To the editor: I am a lawyer who represents many low-wage workers unlawfully classified as independent contractors. (Re “Are you an employee or a contractor? Carpenters, strippers and dog walkers now face that question,” Feb. 23)
Employee status is not incompatible with flexibility, choice or innovation. The California Supreme Court’s Dynamex decision does not mandate a set schedule, an end to worker autonomy or a stifling of creativity. This is a false narrative advanced by business owners who have passed the true costs of employment off their books and onto workers and society.
Being an employee matters when you are injured or disabled on the job, or harassed or discriminated against. It’s one thing to compare a single worker’s paycheck before and after being classified as an employee, but it’s better to offer an example of an employee who benefited from healthcare, family leave rights or Social Security contributions.
This broad view of societal values is reflected in long-standing public policies favoring employment status. These values have been eroded by independent contractor schemes.
Christian Schreiber, San Francisco
To the editor: The hair stylist in this article and the barber shop that provides her space have been forced into employee-employer relationship regardless of their wishes. The stylist is losing pay and is now restricted from writing off legitimate expenses.
The “employer” now has more responsibility, taxes and administrative costs as well as less flexibility with employees. Now, California may impose costly restrictions on an otherwise functioning entrepreneurial relationship between legally operating, tax-paying parties.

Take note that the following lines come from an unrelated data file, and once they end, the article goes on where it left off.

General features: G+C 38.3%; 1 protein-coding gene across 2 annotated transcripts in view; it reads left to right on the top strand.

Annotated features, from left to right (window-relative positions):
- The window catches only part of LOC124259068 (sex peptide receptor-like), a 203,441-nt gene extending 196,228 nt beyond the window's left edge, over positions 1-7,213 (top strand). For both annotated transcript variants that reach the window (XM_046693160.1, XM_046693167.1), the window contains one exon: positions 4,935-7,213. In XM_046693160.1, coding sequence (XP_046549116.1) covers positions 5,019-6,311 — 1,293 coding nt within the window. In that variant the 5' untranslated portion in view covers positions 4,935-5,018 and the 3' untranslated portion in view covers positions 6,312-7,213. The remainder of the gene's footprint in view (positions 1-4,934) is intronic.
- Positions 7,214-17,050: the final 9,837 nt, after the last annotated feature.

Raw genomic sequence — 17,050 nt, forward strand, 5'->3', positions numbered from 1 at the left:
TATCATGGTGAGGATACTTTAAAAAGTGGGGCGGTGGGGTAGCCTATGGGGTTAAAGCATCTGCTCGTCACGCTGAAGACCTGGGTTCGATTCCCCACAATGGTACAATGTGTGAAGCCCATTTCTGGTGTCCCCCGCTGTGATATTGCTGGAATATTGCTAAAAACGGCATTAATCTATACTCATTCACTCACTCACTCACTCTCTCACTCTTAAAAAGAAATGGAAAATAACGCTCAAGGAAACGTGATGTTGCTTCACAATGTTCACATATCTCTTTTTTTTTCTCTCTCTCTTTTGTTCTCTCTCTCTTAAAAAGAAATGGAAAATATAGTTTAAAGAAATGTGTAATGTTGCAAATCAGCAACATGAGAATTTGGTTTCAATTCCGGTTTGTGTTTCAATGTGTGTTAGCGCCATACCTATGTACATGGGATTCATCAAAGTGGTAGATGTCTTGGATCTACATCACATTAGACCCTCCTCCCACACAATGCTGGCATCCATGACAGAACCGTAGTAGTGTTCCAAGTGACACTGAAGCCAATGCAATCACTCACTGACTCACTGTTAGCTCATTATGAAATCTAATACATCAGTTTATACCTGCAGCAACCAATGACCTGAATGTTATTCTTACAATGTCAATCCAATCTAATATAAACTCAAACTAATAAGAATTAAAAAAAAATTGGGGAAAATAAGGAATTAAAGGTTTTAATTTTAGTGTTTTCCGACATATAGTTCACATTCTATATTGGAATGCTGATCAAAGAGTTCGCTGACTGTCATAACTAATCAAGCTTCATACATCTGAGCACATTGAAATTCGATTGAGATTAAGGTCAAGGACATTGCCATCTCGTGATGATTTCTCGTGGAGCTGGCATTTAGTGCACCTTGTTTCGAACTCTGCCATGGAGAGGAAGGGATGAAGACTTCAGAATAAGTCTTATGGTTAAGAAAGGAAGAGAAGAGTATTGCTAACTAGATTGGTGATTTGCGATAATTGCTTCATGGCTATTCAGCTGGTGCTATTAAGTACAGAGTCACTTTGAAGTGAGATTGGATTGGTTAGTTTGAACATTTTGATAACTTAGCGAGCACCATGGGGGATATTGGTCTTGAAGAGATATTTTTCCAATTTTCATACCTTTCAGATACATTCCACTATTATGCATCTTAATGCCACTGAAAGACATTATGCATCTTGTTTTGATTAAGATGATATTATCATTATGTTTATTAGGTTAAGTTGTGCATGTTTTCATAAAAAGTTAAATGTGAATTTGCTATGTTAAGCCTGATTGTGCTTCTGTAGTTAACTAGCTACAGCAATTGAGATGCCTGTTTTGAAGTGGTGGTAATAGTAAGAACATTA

The same happened to me as a licensed loan officer some eight years ago. Although I am essentially a self-employed, commissioned contractor, I am restricted by lending industry standards as a W2 employee.
Ask any certified public accountant about submitting legitimate tax write-offs, and he or she will tell you that the W2 employee is greatly disadvantaged. I have found my employee status to be a disincentive in investing in my business.
Christopher Reid, Long Beach
To the editor: A “gig” originally meant a job as a musician, and this may be important to remember as state legislators try to parse who is genuinely gigging and who is just being taken advantage of.
Someone who truly gigs brings a unique set of creative skills to different workplaces. They haul in their equipment, set up their space and strut their stuff. Then they leave and, if they’re both lucky and talented, go on to do it again someplace else.
The freedom to work how they like and when they like is instrumental (sorry) to their craft. That means musicians and music teachers, dancers and dance teachers are giggers who can be honestly afforded independent contractor status.
Folks driving a truck or delivering food, however, are not pursuing an art form that requires autonomy; what they need and deserve are employment protections. Let’s leave the true giggers alone and end the vocational appropriation of that word.
Linda Silva, Culver City